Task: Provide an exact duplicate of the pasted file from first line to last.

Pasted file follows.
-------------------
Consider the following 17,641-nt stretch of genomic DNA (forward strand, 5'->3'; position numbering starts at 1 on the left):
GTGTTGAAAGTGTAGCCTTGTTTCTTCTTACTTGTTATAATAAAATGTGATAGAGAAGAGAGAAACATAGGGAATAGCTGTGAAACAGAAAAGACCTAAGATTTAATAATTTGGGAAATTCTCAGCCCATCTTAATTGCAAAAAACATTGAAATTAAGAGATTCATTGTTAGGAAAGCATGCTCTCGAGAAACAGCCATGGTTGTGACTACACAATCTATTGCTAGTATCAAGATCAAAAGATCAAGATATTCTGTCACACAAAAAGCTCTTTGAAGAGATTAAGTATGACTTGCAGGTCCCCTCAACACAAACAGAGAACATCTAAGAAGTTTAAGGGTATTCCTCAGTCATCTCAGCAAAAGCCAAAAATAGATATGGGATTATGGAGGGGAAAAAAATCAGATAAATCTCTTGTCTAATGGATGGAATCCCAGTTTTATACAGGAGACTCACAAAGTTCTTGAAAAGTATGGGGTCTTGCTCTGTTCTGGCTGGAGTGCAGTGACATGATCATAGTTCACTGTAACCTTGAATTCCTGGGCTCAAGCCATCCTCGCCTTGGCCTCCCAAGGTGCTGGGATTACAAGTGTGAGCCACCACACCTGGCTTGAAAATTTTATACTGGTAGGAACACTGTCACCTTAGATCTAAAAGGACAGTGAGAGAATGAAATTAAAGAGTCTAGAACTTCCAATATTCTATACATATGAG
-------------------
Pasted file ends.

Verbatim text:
Consider the following 17,641-nt stretch of genomic DNA (forward strand, 5'->3'; position numbering starts at 1 on the left):
GTGTTGAAAGTGTAGCCTTGTTTCTTCTTACTTGTTATAATAAAATGTGATAGAGAAGAGAGAAACATAGGGAATAGCTGTGAAACAGAAAAGACCTAAGATTTAATAATTTGGGAAATTCTCAGCCCATCTTAATTGCAAAAAACATTGAAATTAAGAGATTCATTGTTAGGAAAGCATGCTCTCGAGAAACAGCCATGGTTGTGACTACACAATCTATTGCTAGTATCAAGATCAAAAGATCAAGATATTCTGTCACACAAAAAGCTCTTTGAAGAGATTAAGTATGACTTGCAGGTCCCCTCAACACAAACAGAGAACATCTAAGAAGTTTAAGGGTATTCCTCAGTCATCTCAGCAAAAGCCAAAAATAGATATGGGATTATGGAGGGGAAAAAAATCAGATAAATCTCTTGTCTAATGGATGGAATCCCAGTTTTATACAGGAGACTCACAAAGTTCTTGAAAAGTATGGGGTCTTGCTCTGTTCTGGCTGGAGTGCAGTGACATGATCATAGTTCACTGTAACCTTGAATTCCTGGGCTCAAGCCATCCTCGCCTTGGCCTCCCAAGGTGCTGGGATTACAAGTGTGAGCCACCACACCTGGCTTGAAAATTTTATACTGGTAGGAACACTGTCACCTTAGATCTAAAAGGACAGTGAGAGAATGAAATTAAAGAGTCTAGAACTTCCAATATTCTATACATATGAG